Scotland yesterday commemorated the remarkable achievements of Dr Elsie Inglis and the Scottish Women’s Hospitals during the WW1 effort, 100 years to the minute since the start of her funeral in 1917. A service of thanksgiving was held at 2pm in Edinburgh’s St Giles Cathedral, the same location as the original funeral a century ago.
As we commemorate the centenary of the death and funeral of Elsie Inglis, we also reflect on the remarkable accomplishments her brave and determined Scottish Women’s Hospitals (SWH) colleagues. In this post, Marsali Taylor shares the story of her Aunt Ysabel, who worked as an ambulance driver on the Romanian front.
WW100 Scotland is inviting people to come along and celebrate the achievements of a remarkable woman at a service to be held in St Giles Cathedral, Edinburgh, at 2pm on Wednesday 29 November 2017.
A guest blog by Predrag Stefanovic
I am a Serb living in Scotland. Ask anyone in Serbia about Elsie Inglis and there is a very good chance they will be able to tell you something about this remarkable Scottish woman. So deeply ingrained is she into the fabric of Serbian history she holds the status of heroine and is known fondly as “our mother from Scotland”.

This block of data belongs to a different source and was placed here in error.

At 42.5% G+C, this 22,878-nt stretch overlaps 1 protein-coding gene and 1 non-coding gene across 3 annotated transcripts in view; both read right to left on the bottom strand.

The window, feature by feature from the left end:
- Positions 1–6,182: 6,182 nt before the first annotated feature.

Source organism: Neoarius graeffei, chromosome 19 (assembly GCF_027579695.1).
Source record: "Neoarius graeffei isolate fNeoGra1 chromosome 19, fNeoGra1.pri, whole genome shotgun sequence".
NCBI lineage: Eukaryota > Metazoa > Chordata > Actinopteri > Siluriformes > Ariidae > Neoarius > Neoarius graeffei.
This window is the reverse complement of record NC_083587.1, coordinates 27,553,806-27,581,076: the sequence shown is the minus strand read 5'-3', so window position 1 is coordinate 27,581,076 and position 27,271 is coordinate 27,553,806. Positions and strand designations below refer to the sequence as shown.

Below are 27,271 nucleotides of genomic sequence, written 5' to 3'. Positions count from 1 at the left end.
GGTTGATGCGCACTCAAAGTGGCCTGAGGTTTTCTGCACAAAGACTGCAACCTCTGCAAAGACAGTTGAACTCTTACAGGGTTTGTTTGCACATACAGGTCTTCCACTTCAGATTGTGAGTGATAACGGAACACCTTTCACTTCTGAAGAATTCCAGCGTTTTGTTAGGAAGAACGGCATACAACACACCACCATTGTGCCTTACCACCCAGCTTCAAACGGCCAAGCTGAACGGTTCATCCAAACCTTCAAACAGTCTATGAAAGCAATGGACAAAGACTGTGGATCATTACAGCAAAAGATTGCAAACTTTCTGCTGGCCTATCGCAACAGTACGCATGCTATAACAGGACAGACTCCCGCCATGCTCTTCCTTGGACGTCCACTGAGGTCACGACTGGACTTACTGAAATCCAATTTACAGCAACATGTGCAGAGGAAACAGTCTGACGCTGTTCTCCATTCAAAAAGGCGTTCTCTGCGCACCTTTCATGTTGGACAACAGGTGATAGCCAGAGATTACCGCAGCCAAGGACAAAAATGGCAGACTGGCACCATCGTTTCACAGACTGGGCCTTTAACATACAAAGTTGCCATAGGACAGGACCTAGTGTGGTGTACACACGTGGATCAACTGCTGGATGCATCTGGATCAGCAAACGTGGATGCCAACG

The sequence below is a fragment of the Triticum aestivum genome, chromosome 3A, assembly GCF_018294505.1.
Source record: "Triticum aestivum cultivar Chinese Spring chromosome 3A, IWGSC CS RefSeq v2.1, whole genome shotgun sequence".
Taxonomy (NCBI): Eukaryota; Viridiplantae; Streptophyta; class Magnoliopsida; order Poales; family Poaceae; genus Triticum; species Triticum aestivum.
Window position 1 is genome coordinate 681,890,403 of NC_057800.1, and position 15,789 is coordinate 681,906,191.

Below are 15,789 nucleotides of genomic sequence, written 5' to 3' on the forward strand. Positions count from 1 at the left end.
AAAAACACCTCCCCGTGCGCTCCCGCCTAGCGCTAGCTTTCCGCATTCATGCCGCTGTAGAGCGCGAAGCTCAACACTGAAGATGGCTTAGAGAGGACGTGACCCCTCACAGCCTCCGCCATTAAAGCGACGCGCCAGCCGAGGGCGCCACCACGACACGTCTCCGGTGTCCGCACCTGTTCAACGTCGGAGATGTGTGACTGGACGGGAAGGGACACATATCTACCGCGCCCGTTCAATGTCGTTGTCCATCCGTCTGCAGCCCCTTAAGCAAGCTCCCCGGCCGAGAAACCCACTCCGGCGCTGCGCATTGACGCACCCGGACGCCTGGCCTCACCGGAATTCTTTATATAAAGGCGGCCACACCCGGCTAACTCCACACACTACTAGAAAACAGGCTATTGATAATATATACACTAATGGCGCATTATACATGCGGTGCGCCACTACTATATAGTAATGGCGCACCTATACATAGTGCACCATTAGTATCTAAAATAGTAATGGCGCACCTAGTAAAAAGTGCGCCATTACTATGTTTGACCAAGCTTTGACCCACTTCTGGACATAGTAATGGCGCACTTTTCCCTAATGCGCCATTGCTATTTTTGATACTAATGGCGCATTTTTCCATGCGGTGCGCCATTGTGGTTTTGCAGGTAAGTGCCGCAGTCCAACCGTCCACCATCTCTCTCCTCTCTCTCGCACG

WW100 Scotland is offering secondary pupils the opportunity to attend a talk on Dr Elsie Inglis – a woman dedicated to developing the rights of women and to caring for those most in need in Scotland and overseas.
Amateur historian and landscape gardener Alan Cumming has been researching the story of Elsie and the Scottish Women’s Hospitals for four years. While attending a football match in Serbia where Elsie spent most of her war years and is affectionately known as the ‘Serbian mother from Scotland’, he saw a commemorative plaque and wanted to know more. Here, he shares some of his knowledge to tell Elsie’s remarkable story.
WW100 Scotland is set to commemorate the remarkable achievements of Dr Elsie Inglis and the Scottish Women’s Hospitals during the WW1 effort, 100 years on from her death.
Scotland will mark the Battle of Arras and the centenary of the death of Dr Elsie Inglis as part of this year’s World War One commemorations, Culture Secretary Fiona Hyslop has announced.
The story of the women who would not ‘go home and sit still’ is being brought to life at the Scottish Parliament in a new free exhibition exploring the remarkable work of the Scottish Women’s Hospitals during the First World War, featuring never-before-seen work by the Scottish artist John Bellany.